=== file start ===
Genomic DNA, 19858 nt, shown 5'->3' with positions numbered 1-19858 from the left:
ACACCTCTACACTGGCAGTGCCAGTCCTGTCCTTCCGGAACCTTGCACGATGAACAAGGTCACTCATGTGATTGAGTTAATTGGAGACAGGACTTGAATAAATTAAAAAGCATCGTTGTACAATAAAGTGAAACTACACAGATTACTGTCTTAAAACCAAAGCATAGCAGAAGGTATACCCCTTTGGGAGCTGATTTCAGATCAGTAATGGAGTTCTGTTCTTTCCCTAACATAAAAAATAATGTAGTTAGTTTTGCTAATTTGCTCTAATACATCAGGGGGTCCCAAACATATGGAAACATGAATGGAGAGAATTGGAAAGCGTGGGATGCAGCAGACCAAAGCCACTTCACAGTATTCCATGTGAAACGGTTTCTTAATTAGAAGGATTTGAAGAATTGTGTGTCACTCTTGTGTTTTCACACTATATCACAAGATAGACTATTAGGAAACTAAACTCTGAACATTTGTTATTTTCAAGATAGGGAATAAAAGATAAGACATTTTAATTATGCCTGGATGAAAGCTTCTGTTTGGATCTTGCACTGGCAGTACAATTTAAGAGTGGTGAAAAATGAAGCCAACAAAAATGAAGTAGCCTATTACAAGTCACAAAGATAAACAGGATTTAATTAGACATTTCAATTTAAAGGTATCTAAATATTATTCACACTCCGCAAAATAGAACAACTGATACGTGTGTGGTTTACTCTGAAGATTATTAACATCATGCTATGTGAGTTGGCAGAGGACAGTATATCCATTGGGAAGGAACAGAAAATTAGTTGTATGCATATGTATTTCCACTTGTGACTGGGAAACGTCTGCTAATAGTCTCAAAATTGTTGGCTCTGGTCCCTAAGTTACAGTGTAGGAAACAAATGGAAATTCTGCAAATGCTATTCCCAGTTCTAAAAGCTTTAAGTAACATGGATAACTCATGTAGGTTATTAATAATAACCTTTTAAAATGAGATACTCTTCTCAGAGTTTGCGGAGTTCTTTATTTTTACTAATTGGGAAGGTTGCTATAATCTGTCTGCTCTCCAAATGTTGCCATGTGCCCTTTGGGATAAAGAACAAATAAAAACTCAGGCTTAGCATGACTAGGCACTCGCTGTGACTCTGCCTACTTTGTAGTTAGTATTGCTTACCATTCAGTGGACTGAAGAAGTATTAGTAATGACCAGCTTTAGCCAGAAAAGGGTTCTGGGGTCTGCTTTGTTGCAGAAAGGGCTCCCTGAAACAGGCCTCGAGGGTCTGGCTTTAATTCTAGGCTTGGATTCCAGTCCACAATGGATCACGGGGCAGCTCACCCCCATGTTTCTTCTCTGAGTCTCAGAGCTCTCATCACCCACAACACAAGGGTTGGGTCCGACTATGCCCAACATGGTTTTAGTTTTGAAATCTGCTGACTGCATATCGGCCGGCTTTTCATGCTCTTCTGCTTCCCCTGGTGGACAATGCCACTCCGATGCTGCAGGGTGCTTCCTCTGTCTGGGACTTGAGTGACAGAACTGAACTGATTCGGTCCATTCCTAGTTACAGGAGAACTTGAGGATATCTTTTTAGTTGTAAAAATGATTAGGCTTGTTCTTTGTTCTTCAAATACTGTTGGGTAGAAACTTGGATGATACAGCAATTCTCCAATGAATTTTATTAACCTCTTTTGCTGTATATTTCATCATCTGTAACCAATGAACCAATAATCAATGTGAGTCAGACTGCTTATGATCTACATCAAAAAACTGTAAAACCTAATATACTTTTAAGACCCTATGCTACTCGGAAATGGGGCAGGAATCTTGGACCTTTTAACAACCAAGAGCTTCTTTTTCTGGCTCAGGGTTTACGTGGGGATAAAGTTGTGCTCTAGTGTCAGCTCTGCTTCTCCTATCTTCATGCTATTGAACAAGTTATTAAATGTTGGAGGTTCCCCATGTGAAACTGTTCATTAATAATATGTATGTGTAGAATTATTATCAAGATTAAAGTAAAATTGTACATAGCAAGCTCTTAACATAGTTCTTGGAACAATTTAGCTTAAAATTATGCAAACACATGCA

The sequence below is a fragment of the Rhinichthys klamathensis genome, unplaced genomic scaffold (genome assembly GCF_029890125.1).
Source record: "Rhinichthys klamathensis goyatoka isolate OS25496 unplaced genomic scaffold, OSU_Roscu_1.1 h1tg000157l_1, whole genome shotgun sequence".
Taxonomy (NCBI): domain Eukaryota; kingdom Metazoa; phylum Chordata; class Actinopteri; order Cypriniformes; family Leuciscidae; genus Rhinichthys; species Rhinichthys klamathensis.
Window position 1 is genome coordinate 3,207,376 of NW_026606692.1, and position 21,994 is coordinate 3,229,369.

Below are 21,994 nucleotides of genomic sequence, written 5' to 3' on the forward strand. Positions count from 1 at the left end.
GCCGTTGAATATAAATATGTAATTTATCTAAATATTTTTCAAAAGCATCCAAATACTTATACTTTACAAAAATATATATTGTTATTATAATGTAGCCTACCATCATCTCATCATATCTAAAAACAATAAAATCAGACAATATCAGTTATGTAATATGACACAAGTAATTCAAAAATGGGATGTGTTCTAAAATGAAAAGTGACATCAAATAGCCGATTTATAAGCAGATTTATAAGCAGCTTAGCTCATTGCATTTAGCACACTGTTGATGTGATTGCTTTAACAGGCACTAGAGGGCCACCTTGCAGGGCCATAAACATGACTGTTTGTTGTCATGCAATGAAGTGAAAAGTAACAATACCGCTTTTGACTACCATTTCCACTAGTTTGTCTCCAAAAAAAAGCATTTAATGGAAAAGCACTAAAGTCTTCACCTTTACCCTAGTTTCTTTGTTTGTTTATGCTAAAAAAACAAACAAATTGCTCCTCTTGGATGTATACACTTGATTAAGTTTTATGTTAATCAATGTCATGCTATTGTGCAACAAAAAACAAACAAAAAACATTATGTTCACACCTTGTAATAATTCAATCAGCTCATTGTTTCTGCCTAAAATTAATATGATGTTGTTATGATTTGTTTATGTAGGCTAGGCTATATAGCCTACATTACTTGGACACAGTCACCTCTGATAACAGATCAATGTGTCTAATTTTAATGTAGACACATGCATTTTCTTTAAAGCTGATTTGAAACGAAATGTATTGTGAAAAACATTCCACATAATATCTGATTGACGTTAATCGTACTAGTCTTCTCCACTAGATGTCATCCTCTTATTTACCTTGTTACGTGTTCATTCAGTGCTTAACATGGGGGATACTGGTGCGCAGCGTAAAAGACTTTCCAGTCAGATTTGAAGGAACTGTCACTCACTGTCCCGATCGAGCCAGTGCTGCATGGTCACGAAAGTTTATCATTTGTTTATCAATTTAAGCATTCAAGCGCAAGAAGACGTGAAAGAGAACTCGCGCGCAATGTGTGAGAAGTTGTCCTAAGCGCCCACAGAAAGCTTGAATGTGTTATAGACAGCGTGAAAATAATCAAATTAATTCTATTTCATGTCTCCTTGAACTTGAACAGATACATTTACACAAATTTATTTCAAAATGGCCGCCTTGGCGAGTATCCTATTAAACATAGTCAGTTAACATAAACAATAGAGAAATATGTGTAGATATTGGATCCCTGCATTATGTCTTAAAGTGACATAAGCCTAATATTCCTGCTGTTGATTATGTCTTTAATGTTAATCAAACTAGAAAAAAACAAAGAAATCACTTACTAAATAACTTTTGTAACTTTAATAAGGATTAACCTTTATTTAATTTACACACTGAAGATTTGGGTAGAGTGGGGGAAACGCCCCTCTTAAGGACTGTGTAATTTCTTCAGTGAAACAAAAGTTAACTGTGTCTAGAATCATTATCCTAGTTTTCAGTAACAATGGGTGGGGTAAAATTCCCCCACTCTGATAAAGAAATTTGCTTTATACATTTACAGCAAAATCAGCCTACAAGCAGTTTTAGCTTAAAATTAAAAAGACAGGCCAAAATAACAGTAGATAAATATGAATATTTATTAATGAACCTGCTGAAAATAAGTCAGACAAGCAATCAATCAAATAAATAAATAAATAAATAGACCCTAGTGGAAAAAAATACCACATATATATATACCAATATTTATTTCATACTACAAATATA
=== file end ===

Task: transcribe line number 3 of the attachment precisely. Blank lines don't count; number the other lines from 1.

The sequence below is a fragment of the Rhinichthys klamathensis genome, unplaced genomic scaffold (genome assembly GCF_029890125.1).